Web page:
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National Politics


Anatomy of a Non-Candidacy: Media Coverage of Christie, Palin, and Giuliani in 2011

Despite a recent surge in attention on the New Jersey governor, Palin coverage has outpaced that of Christie for 35 of 39 weeks this year.

Herman Cain Media Coverage Quintuples after Florida Straw Poll Win

Cain eclipses Bachmann in media coverage for the first time since she entered the race.

The Cliché King: Rick Perry's Verbal Crutches at the GOP Debates

Perry has used nearly twice as many classic political clichés in the Republican debates than all other candidates combined.

The Presidential Name Game: Flip-Flopping from an Early Age?

Seven US presidents and four 2012 GOP candidates are known by names other than their birth name .

Mitt Romney's Gold Star for Electability

It has been 115 years since a presidential candidate was nominated from a state without a single U.S. Representative from his own party.

Head of the Class: The Most Buzzworthy House Freshmen of the 112th Congress

Allen West, Joe Walsh, Tim Scott, and Sean Duffy are the most covered U.S. House freshmen of 2011.

Paul and Romney Lead 2012 GOP Field in Strongest Anti-Washington Rhetoric

Ron Paul and Mitt Romney have levied the most attacks against the role, scope, and effectiveness of the federal government during the first four Republican debates.

Romney Only Candidate Not to Invoke Reagan at Reagan Library Debate

Reagan's name was mentioned 24 times by the GOP presidential candidates, but not once by Romney.

Significant Partisan Shift Likely in 2012 US House Races

Redistricting cycles have seen the greatest net partisan advantage change in the US House over the last 100 years compared to election years ending in 0, 4, 6, or 8.

How Many GOP Presidential Candidates Will Drop Out Before the Iowa Caucuses?

A Top 5 finish at the Iowa Straw Poll is often not enough to sustain a presidential campaign even to the end of the year.

What Happened to $5 per Gallon Gasoline?

Despite dire predictions, the average price of gasoline in the US has not yet even hit $4.00 per gallon this year.

Did Ozzy Osbourne Make the First "Satan Sandwich?"

Emmanuel Cleaver was not the first public figure to use this devilish metaphor.

Top Google Autocomplete Search Results for the 2012 GOP Presidential Field

"Affair," "gay," "wives," and "Paul Revere" are among the most commonly-searched terms associated with announced and rumored 2012 Republican presidential candidates.

'The Hill' Finds Republicans Beautiful

GOPers dominate Democrats 27 to 16 on the annual '50 Most Beautiful' list after Democrats held a 111-70 advantage over the four previous years.

Old Guard 2012 US Senate Incumbent Fundraising Down Millions from 2006

Contributions have dropped more than $6 million in real dollars among the nine 2+ term Senators on the ballot in 2012; almost all among Democrats.

Keeping Up with the Smiths: Surnames in the U.S. House

More than 110 Smiths have been elected to the U.S. House - more than twice the number of any other surname except for Johnson at 65.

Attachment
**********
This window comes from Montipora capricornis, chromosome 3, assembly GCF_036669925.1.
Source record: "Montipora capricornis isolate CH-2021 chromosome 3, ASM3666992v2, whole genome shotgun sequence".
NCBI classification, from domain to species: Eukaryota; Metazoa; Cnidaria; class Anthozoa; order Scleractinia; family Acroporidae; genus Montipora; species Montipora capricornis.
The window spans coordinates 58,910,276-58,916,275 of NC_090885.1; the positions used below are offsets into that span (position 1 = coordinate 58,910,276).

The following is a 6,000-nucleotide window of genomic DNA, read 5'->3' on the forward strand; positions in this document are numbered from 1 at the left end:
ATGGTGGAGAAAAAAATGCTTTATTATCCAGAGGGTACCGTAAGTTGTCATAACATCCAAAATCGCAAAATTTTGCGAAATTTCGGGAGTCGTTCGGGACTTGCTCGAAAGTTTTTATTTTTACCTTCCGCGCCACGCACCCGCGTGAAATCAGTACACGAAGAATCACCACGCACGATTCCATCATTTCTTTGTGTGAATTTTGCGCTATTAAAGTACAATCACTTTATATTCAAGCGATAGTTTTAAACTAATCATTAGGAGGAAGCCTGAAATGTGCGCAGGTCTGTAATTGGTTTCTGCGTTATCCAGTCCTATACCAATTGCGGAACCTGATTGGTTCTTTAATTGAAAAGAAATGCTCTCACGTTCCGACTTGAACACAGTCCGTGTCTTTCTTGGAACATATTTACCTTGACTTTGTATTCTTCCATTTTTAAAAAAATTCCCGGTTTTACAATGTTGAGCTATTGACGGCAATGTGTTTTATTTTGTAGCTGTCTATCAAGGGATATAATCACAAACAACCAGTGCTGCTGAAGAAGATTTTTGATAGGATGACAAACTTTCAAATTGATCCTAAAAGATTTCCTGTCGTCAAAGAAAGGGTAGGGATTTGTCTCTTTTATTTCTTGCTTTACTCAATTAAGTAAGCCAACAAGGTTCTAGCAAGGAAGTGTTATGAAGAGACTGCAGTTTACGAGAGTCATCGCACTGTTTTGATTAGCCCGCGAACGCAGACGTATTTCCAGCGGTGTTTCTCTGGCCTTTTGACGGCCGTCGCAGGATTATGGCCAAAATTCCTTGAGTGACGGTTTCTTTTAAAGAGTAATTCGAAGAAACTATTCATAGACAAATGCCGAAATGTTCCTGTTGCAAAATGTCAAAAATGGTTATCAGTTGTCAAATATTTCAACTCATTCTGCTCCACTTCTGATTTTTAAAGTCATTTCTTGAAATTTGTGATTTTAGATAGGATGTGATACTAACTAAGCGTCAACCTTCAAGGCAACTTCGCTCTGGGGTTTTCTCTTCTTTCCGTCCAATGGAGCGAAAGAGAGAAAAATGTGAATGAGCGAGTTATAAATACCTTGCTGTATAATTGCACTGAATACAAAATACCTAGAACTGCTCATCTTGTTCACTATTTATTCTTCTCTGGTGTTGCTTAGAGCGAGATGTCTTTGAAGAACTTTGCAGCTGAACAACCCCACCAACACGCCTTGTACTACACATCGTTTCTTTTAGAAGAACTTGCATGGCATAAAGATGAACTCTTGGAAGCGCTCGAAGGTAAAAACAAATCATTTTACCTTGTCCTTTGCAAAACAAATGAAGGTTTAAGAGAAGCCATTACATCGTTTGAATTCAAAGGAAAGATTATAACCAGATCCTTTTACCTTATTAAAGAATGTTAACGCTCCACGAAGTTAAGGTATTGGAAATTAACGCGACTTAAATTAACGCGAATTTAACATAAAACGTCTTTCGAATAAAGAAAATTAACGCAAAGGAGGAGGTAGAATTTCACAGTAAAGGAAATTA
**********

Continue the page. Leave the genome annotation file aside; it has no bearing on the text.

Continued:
Will Any Century-Long Streaks End in 2012 U.S. Senate Races?

More than a dozen states have never popularly elected a GOP Senator while voting for a Democratic presidential nominee in the same cycle; will any break with tradition in 2012?

All-Star Special: Will Baseball Fans Be Obama's Secret Weapon in 2012?

The real cost of baseball tickets, souvenirs, hot dogs, and beer have all dropped since Barack Obama took office.

Bachmann Easily Navigates Vin Weber 'Sex Appeal' Incident

Congresswoman has long endured dozens of both awkwardly well-meaning and snarky comments about her appearance by political operatives and the media.

Which State Will Be the Most Electoral Vote Rich to Flip in 2012?

Since 1832, at least one state with 10+ Electoral College votes has flipped from the previous cycle in 43 of 45 elections; the largest flipped state has voted for the winner 36 times.



Political Crumbs

The Second Time Around

Former Republican Congressman Bob Beauprez became the seventh major party or second place gubernatorial candidate in Colorado to get a second chance at the office when he narrowly won his party's nomination last month. Two of the previous six candidates were successful. Democrat Alva Adams lost his first gubernatorial bid to Benjamin Eaton in 1884, but was victorious two years later against William Meyer. Democrat Charles Johnson placed third in 1894 behind Republican Albert McIntyre and Populist incumbent Governor David Waite but returned as the Fusion (Democrat/Populist) nominee in 1898 and defeated GOPer Henry Wolcott. Gubernatorial candidates who received a second chance but lost both general elections include Democrat Thomas Patterson (1888, 1914), Progressive Edward Costigan (1912, 1914), Republican Donald Brotzman (1954, 1956), and Republican David Strickland (1978, 1986).


How Are the Plurality Winners Doing?

Nearly 40 percent of plurality winners of U.S. Senate elections lose their seat in the next election cycle. Will that happen to any of the three such incumbents on the ballot in 2014? Recent polling suggests Democrats Al Franken of Minnesota, Mark Begich of Alaska, and Jeff Merkley of Oregon all currently have an advantage over their nominated/frontrunning GOP opponents, but each is flirting with plurality support once again. Franken led endorsed GOPer Mike McFadden 48 to 42 percent in a new SurveyUSA poll while the polling group showed Merkley with a 50 to 32 percent advantage over Monica Wehby. Begich led each of the three major GOP candidates in last month's PPP survey: 42 to 37 percent over Daniel Sullivan, 41 to 33 percent over Mead Treadwell, and 43 to 27 percent over Joe Miller.


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